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The Role of End Binding Protein 3 in Regulating the Permeability of the Endothelial Barrier

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Title: The Role of End Binding Protein 3 in Regulating the Permeability of the Endothelial Barrier
Author(s): Geyer, Melissa
Advisor(s): Komarova, Yulia
Contributor(s): Minshall, Richard; Mehta, Dolly; Yuan, Jason; Rao, Mrinalini
Department / Program: Pharmacology
Graduate Major: Pharmacology
Degree Granting Institution: University of Illinois at Chicago
Degree: PhD, Doctor of Philosophy
Genre: Doctoral
Subject(s): microtubule cytoskeleton IP3Rs calcium signaling endothelium ARDS
Abstract: The endothelium forms a semi-permeable barrier that restricts the passage of protein-rich fluids into the underlying tissues and is critical for maintaining tissue-fluid homeostasis, transmigration of blood cells, and gas exchange. Disruption of the endothelial barrier, through the disassembly of adherens junctions (AJs), results in the accumulation of protein rich fluids in the interstitium, a condition that is frequently associated with pulmonary edema. The work seeks to further the understanding of the role of end binding protein 3 (EB3), a core element of plus end tracking protein (+TIP) complex of microtubules (MT) in cell signaling and the regulation of the actin cytoskeletal activity and dynamics of AJs. EB3 at the growing MT tips has the ability to transduce signals by providing a scaffold at the growing end of MTs as well as through its ability to regulate dynamic reorganization of MTs. We demonstrate that growing MT tips serve as the binding platform for inositol 1,4,5-trisphosphate receptors (IP3Rs), the Ca2+ gating channel on the endoplasmic reticulum (ER) membrane. EB3 interacts with IP3R3 and triggers receptor clustering, modulating ER Ca2+ release. Targeting EB3-IP3R interactions in ECs prevents adhesions acto-myosin contractile response and suppresses vascular leak suggesting that MT-dependent amplification of Ca2+ signaling is a significant component of pathological response that can be targeted therapeutically. We then identified a pivotal function of VE-cadherin homophilic interaction in modulating endothelial barrier through the tuning of MT dynamics. We demonstrate that VE-cadherin outside-in signaling regulates cytosolic Ca2+ homeostasis and EB3 phosphorylation, which are required for assembly of AJs. We observed that loss of VE-cadherin-mediated adhesion induced the activation of Src and phospholipase Cγ2, which mediated Ca2+ release from ER stores resulting in the phosphorylation of serine 162 in EB3. This phospho-switch was required to destabilize the EB3 dimer, suppress microtubule MT growth, and assemble AJs. It is our intent that by understanding how EB3 regulates barrier permeability, we will provide novel insights into the mechanisms of dysregulation of lung fluid homeostasis.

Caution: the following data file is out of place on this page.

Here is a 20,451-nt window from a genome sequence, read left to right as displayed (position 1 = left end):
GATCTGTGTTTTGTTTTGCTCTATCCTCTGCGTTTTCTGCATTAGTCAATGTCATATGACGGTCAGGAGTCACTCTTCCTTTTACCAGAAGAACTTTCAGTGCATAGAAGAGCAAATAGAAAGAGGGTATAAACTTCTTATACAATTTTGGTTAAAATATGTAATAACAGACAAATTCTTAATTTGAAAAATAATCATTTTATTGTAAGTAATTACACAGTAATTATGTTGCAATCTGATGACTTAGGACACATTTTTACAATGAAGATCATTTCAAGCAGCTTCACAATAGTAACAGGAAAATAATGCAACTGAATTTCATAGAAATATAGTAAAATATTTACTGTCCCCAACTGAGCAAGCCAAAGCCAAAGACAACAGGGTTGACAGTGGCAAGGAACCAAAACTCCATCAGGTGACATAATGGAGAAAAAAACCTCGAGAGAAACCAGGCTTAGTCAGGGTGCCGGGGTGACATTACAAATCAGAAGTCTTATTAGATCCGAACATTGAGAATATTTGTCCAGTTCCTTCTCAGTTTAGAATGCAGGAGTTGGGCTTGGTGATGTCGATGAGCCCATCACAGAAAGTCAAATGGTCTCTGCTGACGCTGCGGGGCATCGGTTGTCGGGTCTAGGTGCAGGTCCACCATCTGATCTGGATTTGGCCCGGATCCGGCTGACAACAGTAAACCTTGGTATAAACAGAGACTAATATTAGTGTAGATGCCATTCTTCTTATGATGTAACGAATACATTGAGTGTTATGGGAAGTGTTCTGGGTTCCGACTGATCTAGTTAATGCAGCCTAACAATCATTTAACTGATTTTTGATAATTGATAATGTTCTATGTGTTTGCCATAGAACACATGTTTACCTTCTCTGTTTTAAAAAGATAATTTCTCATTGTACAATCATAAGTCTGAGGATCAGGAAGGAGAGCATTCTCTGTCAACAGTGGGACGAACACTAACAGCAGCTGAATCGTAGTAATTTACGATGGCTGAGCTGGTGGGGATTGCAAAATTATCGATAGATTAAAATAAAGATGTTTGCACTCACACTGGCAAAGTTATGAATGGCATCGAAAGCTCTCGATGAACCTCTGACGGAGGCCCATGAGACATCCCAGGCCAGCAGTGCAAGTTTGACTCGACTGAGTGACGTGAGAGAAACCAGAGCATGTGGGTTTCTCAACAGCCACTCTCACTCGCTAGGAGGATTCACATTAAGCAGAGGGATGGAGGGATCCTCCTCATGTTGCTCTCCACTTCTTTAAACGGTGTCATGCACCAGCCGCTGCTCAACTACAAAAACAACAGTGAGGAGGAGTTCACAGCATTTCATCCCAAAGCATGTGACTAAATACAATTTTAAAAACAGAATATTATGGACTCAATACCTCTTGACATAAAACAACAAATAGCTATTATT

Issue Date: 2015-10-21
Genre: thesis
Rights Information: Copyright 2015 Melissa Geyer
Date Available in INDIGO: 2017-10-22
Date Deposited: 2015-08

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